The partnership with BMO began with an initial contact for help from NWAC’s CFO, Alan McRae. BMO’s Mark Shadeed, Vice President, Indigenous Banking, Quebec & Atlantic, was thrilled to meet with Alan. He and his team put together a deal enabling NWAC to acquire the Promenade du Portage building very quickly—within 10 days. “To structure a deal, have it authorized, and put it together within a week and a half is extremely impressive,” says Alan. “We were so impressed with BMO’s speed and efficiency. The process has been so refreshing.”

During this whirlwind period, NWAC was also working on establishing a healing centre for Indigenous women.  Search for another new building began. Enter the Resiliency Lodge, located on a secluded property in Gatineau, Quebec.

The Resiliency Lodge is one of NWAC’s key responses to the Calls for Justice of the National Inquiry. An innovative service delivery model geared to Indigenous women and gender-diverse people who are dealing with trauma and discrimination, the lodge “is a tangible expression of Indigenous women’s human right to live in safety,” says Lynne. Through ceremony and guidance from the Elders, the women who enter its calming doors and those who experience the program virtually will experience culturally centred healing in a warm and welcoming place featuring the work of Indigenous artists.

NWAC is delighted with this new partnership. It’s a win-win for both partners.

BMO is equally delighted.

“BMO and NWAC have created a long-term partnership with them to make a significant contribution to the economic development of Indigenous communities. It is also an opportunity to support the economic resilience of Indigenous Peoples while promoting entrepreneurship and training initiatives among Indigenous women,” said Mark Shadeed, Vice President, Indigenous Banking, BMO Bank of Montreal. “We want to help create an environment that promotes a culture of success without complexity. With these bold goals, we need to take action and invest in this community to make a difference in their lives and in their businesses.”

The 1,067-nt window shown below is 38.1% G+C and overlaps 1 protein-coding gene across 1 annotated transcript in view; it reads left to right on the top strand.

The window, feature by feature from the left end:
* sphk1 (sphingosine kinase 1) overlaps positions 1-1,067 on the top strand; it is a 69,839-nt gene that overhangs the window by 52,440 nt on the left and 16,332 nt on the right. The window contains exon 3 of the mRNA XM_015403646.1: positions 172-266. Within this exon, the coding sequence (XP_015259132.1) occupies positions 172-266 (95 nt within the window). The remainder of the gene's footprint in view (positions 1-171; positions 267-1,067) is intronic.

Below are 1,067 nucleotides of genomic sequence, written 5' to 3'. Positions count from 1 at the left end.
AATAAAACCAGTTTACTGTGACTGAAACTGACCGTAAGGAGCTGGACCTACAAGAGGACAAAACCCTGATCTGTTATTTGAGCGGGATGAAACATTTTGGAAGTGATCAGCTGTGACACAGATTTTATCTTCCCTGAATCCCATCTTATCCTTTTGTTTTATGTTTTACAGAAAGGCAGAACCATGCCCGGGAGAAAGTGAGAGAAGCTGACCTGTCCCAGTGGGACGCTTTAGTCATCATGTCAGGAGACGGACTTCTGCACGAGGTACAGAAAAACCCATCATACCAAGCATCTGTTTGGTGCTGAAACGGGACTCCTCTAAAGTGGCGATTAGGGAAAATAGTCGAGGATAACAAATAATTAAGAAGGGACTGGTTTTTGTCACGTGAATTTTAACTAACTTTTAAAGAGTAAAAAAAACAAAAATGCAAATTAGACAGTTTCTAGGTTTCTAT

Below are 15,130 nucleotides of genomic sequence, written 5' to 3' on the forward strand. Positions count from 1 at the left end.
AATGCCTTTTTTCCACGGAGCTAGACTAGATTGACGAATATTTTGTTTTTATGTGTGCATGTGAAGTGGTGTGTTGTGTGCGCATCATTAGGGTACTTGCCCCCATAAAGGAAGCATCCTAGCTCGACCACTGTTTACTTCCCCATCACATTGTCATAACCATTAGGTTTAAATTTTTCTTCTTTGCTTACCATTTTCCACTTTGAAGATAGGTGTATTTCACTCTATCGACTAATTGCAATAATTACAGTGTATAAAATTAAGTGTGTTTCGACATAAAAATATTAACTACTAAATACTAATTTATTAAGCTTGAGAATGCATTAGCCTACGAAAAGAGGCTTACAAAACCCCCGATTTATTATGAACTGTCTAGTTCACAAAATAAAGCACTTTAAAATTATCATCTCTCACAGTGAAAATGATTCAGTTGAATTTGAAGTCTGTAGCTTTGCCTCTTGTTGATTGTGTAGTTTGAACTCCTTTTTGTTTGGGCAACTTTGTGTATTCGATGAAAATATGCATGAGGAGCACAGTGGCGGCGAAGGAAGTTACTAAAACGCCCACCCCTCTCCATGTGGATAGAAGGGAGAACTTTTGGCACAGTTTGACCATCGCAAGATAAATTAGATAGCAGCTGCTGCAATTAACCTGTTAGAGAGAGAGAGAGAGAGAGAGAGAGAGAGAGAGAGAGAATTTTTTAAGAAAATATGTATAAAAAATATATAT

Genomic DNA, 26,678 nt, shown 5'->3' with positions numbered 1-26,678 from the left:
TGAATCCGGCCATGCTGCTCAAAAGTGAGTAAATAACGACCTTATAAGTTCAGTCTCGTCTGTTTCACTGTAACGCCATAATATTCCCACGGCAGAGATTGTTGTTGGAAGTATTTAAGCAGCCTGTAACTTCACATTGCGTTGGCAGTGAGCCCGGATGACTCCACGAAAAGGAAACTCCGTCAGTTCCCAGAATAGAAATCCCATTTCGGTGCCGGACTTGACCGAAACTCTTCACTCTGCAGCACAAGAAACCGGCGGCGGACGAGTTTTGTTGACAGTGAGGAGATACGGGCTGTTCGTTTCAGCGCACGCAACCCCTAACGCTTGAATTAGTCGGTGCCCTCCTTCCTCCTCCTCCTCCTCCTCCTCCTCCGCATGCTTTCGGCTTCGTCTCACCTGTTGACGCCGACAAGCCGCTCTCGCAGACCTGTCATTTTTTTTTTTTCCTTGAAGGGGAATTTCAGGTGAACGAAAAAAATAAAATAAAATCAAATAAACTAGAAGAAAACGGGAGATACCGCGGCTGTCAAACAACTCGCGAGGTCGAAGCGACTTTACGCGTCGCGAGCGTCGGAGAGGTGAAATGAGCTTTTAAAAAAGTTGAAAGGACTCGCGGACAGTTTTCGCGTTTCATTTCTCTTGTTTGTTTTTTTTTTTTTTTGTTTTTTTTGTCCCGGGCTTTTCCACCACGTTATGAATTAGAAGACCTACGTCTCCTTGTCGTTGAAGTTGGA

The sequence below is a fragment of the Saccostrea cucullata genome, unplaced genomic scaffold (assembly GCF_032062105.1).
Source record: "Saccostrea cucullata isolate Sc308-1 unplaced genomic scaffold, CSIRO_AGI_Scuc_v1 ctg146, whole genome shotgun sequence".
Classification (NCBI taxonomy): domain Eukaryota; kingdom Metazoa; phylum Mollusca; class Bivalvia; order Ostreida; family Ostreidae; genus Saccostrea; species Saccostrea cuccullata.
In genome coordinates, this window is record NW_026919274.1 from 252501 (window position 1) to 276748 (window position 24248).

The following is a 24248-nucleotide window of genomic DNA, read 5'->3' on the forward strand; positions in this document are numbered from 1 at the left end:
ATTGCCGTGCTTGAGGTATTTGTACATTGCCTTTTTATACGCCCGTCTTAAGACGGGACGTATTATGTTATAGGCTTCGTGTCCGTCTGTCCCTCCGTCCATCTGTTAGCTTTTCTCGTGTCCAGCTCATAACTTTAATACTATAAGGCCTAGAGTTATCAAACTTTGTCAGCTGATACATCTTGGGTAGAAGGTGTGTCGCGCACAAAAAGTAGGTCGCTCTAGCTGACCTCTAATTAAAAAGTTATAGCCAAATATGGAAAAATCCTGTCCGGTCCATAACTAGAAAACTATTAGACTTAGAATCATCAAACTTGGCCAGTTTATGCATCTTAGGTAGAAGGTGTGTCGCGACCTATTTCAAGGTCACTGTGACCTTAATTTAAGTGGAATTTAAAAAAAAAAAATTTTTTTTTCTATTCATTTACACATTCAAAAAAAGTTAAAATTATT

Stephane Beausejour, Senior Relationship Manager, who worked on the deal with Mark, agrees. “Everybody at BMO wanted to collaborate to get this deal done,” he says. “We really pushed to make it happen.”

NWAC has now transferred all its business to BMO, and Lynne is excited for what comes next. For one thing, NWAC plans to build more women’s shelters across Canada.

“It’s been such a positive experience, one that’s proving to be more than just a business partnership,” says NWAC’s CEO. “We want a meaningful relationship with partners who support and believe in the work that we do, and the future we want to build.”

Over the last three decades, BMO has had a leading presence in supporting long-term sustainable economic growth for Indigenous communities and is committed to progress for Indigenous peoples across three pillars that reflect the Truth & Reconciliation Commission (TRC) call to action for corporate Canada: education, employment and economic empowerment. Learn more by visiting our resources hub.